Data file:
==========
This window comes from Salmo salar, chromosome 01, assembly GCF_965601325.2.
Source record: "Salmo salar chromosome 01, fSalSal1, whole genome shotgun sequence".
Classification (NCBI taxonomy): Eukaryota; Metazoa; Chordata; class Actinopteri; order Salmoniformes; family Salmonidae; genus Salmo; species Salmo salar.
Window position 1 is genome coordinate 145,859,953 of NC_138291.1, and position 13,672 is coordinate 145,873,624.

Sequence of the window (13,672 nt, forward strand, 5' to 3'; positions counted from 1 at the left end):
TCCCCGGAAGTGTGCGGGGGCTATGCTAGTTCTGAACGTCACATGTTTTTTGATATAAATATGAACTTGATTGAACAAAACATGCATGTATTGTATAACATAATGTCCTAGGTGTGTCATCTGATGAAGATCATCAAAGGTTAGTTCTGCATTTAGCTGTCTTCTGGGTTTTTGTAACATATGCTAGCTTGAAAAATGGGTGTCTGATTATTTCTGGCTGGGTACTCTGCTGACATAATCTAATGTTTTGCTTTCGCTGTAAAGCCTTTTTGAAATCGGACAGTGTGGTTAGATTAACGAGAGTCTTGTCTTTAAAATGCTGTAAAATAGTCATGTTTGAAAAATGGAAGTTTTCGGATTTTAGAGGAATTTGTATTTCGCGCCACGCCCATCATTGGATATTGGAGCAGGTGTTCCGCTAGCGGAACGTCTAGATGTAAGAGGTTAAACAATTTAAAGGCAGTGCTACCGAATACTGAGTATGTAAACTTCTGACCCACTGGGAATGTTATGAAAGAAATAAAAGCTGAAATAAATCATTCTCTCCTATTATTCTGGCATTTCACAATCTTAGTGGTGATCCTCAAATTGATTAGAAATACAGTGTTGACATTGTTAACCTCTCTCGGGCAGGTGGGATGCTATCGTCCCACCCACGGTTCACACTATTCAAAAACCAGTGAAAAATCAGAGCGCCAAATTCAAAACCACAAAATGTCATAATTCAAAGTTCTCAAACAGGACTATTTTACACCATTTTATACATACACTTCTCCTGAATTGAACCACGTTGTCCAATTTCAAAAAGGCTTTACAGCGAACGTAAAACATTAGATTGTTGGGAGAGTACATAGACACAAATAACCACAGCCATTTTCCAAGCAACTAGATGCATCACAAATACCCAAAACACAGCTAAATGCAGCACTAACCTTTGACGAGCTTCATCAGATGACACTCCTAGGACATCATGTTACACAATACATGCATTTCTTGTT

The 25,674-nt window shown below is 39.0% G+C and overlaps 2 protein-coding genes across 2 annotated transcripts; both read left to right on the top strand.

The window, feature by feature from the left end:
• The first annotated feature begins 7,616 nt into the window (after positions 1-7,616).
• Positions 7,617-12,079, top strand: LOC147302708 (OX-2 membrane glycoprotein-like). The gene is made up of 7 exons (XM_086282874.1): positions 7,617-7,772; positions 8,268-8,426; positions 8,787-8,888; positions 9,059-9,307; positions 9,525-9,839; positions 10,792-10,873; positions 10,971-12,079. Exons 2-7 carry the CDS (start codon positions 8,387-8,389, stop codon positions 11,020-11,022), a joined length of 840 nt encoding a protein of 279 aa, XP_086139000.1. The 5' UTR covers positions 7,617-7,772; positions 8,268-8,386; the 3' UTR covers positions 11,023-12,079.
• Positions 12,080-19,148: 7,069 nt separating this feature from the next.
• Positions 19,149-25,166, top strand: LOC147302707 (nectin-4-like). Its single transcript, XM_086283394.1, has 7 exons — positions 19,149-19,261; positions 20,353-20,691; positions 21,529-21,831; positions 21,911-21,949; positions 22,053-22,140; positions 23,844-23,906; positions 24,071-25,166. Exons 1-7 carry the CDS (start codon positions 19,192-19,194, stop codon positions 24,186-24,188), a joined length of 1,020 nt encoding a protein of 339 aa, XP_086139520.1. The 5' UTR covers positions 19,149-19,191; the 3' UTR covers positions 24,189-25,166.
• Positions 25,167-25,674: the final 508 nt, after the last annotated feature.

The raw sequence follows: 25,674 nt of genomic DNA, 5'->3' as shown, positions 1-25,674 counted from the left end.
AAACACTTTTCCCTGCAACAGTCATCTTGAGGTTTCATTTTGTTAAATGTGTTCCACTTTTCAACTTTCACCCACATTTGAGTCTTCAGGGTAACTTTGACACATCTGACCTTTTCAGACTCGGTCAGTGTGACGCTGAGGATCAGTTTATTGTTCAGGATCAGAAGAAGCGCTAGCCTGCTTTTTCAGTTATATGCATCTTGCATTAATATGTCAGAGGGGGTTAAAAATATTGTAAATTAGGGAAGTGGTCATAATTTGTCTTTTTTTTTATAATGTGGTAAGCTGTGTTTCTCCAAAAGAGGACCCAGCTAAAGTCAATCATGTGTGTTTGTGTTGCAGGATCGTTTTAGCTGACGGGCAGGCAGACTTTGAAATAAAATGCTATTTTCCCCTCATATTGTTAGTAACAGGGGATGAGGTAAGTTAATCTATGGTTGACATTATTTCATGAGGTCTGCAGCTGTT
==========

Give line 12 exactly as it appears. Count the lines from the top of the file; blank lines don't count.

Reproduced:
• Positions 19,149-25,166, top strand: LOC147302707 (nectin-4-like). Its single transcript, XM_086283394.1, has 7 exons — positions 19,149-19,261; positions 20,353-20,691; positions 21,529-21,831; positions 21,911-21,949; positions 22,053-22,140; positions 23,844-23,906; positions 24,071-25,166. Exons 1-7 carry the CDS (start codon positions 19,192-19,194, stop codon positions 24,186-24,188), a joined length of 1,020 nt encoding a protein of 339 aa, XP_086139520.1. The 5' UTR covers positions 19,149-19,191; the 3' UTR covers positions 24,189-25,166.